Boeing presented at the Dubai Air Show



PAfter a wave of closures due to Covid, the global air show cycle is regaining its rhythm with, in even years, London-Farnborough and Singapore, and in odd years, Paris-Le Bourget at the beginning of summer and Dubai in the fall. The latter vintage of 2023, which is being held at the Dubai World Center at the airport until Friday, promises, and in particular marks the return aircraft orders by the Gulf countries barely cooled by the current instability around Gaza.

According to tradition, the ball is opened by the guest of honor. But this time the host – Emirates – set the tone by announcing a huge order for 90 long-haul Boeing 777Xs and 5 B787 Dreamliners that will eventually replace its Airbus A380. At the same time, the Emirati company signed contracts with Safran for the supply of French-made seats, landing gear and brakes, and with Thales for its in-flight entertainment system. Tim Clark, Emirates boss who complained about five years of delays Boeing 777X program, would not finalize the order for the Airbus A350-1000 until engine manufacturer Rolls-Royce improved the maintenance program for its Trent XWB-97 engine. The time between each audit is considered too short, which affects operational costs. Emirates, however, has signed another 15 A350-900 aircraft (50 are already on order), which are equipped with a different engine.

The Gulf is smiling on Boeing, which has ordered 30 B787-9s from Flydubai, another Emirati company that, like Emirates, is chaired by Sheikh Ahmed bin Saeed Al Maktoum, the local aviation chief. Until then, low-cost Flydubai served with 80 B737s on intermediate routes, mainly in Africa and near Asia. With the B787, the carrier changes gears and can have rights to a global network which, however, can only be complementary to Emirates’ network.

Return of the 737 MAX to Ethiopian Airlines

These orders from local operators somewhat overshadowed the confirmation of an order by Royal Air Maroc for 2 Boeing 787-9s, previously registered with Boeing in its orders for “undefined” customers, and in particular the Sun Express low-cost contract for 45 Boeing 737-8 MAX aircraft , with options for five additional aircraft and the right to purchase forty more. Flying under the Turkish flag, this Lufthansa-Turkish Airlines joint venture has a strong presence in Eastern Europe. Kazakhstan’s SCAT Airlines announced an order for seven Boeing 737-8s.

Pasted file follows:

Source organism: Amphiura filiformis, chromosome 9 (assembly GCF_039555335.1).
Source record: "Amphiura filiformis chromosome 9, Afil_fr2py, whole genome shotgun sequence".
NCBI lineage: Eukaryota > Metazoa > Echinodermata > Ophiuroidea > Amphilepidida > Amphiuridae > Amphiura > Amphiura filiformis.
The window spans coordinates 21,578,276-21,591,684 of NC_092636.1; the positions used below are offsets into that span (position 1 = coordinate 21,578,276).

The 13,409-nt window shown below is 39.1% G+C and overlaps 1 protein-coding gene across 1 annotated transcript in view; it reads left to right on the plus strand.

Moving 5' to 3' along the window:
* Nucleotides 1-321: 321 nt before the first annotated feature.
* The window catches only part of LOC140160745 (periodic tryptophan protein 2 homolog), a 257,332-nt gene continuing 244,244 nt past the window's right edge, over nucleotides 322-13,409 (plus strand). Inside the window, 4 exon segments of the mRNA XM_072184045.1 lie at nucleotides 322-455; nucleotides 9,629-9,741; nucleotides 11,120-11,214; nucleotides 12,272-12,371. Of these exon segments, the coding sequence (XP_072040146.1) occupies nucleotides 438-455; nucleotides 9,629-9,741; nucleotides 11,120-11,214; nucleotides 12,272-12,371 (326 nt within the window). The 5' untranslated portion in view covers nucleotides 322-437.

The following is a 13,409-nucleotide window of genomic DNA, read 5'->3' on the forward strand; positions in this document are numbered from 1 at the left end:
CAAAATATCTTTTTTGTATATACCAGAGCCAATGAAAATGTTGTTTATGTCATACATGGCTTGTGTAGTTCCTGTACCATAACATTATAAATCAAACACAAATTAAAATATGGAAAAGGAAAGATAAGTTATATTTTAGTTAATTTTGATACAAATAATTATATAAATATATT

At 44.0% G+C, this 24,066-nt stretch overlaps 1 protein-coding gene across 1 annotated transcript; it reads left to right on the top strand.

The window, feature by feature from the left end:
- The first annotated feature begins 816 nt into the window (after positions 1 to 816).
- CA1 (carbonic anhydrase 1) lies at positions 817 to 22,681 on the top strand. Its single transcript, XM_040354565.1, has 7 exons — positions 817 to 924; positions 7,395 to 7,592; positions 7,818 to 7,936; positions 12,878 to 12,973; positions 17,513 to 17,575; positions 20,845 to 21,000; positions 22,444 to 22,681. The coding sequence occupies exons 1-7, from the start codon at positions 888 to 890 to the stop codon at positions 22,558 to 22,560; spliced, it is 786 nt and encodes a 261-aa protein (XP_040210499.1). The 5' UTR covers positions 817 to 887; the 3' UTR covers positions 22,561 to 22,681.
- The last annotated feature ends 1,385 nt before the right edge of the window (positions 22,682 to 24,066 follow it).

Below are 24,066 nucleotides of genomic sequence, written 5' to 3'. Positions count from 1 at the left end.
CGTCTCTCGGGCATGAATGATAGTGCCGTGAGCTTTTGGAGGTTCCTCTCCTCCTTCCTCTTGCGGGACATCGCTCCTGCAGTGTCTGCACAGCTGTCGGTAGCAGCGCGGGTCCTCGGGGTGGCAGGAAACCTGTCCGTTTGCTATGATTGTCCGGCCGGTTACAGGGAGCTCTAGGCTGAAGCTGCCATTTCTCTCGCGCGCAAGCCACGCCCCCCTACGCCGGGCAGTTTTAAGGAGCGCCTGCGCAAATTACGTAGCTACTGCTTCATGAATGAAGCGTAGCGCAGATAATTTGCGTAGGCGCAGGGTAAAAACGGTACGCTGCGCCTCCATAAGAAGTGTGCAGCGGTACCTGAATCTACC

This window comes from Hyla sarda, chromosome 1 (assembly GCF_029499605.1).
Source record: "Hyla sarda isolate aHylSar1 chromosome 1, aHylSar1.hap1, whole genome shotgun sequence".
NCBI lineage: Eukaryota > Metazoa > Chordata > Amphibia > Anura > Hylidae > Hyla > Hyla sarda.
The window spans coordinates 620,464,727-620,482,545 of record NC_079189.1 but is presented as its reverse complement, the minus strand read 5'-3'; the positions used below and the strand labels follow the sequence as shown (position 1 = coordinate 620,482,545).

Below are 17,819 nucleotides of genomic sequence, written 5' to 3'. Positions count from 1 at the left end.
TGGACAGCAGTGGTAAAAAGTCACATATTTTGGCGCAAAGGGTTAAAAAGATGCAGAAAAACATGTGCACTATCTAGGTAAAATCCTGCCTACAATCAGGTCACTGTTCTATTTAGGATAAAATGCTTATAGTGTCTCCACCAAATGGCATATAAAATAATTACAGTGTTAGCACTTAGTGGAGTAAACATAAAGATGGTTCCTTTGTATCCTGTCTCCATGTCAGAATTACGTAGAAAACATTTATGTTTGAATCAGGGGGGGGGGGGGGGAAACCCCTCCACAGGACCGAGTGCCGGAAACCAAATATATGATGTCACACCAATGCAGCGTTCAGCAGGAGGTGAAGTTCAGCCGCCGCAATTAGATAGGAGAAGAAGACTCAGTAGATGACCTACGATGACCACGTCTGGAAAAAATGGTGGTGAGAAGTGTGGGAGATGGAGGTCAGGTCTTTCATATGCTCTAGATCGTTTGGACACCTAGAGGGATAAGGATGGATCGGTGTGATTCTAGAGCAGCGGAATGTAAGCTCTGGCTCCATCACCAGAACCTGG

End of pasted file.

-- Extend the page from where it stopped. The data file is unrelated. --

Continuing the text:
Almost five years after the crash of one of its 737-8 MAX and the immobilization of the world fleet, Ethiopian Airlines has renewed its confidence in the aircraft after verification and confirmation that Boeing has fully corrected the design flaw, the company said, placing an order for 20 Boeing 737-8 MAXs as well as 11 Boeing long-haul aircraft. 787 -9 Dreamliner. It is likely that China will authorize its airlines to reorder the B737 MAX.

As for Airbus, airBaltic announced an order for 30 additional Airbus A220-300s on Monday, during the first day of the Dubai Airshow. This additional contract brings the airline’s firm order book to 80 aircraft. Making it the largest A220-300 operator in the world.

Ethiopian Airlines has signed a memorandum of understanding for 11 additional A350-900s to be added to its existing fleet or in the delivery phase of 22 aircraft. “With this commitment, it confirms its position as the first African customer of the A350,” Airbus points out. EgyptAir has confirmed a firm order with Airbus for ten A350-900 wide-body aircraft, which have already appeared on the European plane maker’s book under the “undefined customers” section.

Regional aircraft manufacturer ATR has signed a memorandum of understanding for a firm order for 10 ATR 72-600s, with an option for ten additional aircraft, with lessor Abel. The Gulf countries are not good customers for regional aircraft due to the lack of a geographical structure unsuitable for this type of aviation.

The deal of the century

The long-awaited Turkish Airlines contract for several hundred aircraft to become one of the leaders in air transport, equal to the Gulf companies, has progressed and is subject to an agreement in principle. According to the state-run Anadolu news agency, the Turkish company confirmed holding a meeting with Airbus – attended by Guillaume Faury, executive chairman of the European aircraft manufacturer – about the contents of the largest order in the carrier’s history. These are 75 long-haul A350-900 and 15 A350-1000 aircraft, five A350F, in the cargo version, as well as 250 medium-haul A321neo aircraft. In yet another announcement, this time to the Taipei Stock Exchange, Taiwan’s Eva Air announced its intention to order 18 A350-1000s and 15 A321neos to replace part of its Boeing 777-300ER fleet with its European competitor, Airbus.

Engine manufacturers are not left out. Thus, CFM International (Safran-General Electric joint venture) received an order from Air Arabia. The UAE low-cost airline has ordered 240 engines from the Franco-American equipment manufacturer to equip its future fleet of 120 Airbus A320 NEO family, to be delivered from 2025. CFM was a competitor to Pratt & Whitney.

Chubby order books

Before the Dubai Motor Show, Airbus had 1,280 year-to-date orders and Boeing had 965. The total order book for the two giants has now reached 14,000 aircraft for delivery, or more than eleven years of production at the current rate.

In its forecasts, published ahead of the Paris Air Show last June, Airbus predicts a doubling of the commercial aircraft fleet over the next twenty years, from 22,880 aircraft today to 46,560 in 2042.

According to Boeing, 65% of the orders would respond to traffic growth and 15% to fleet renewal.



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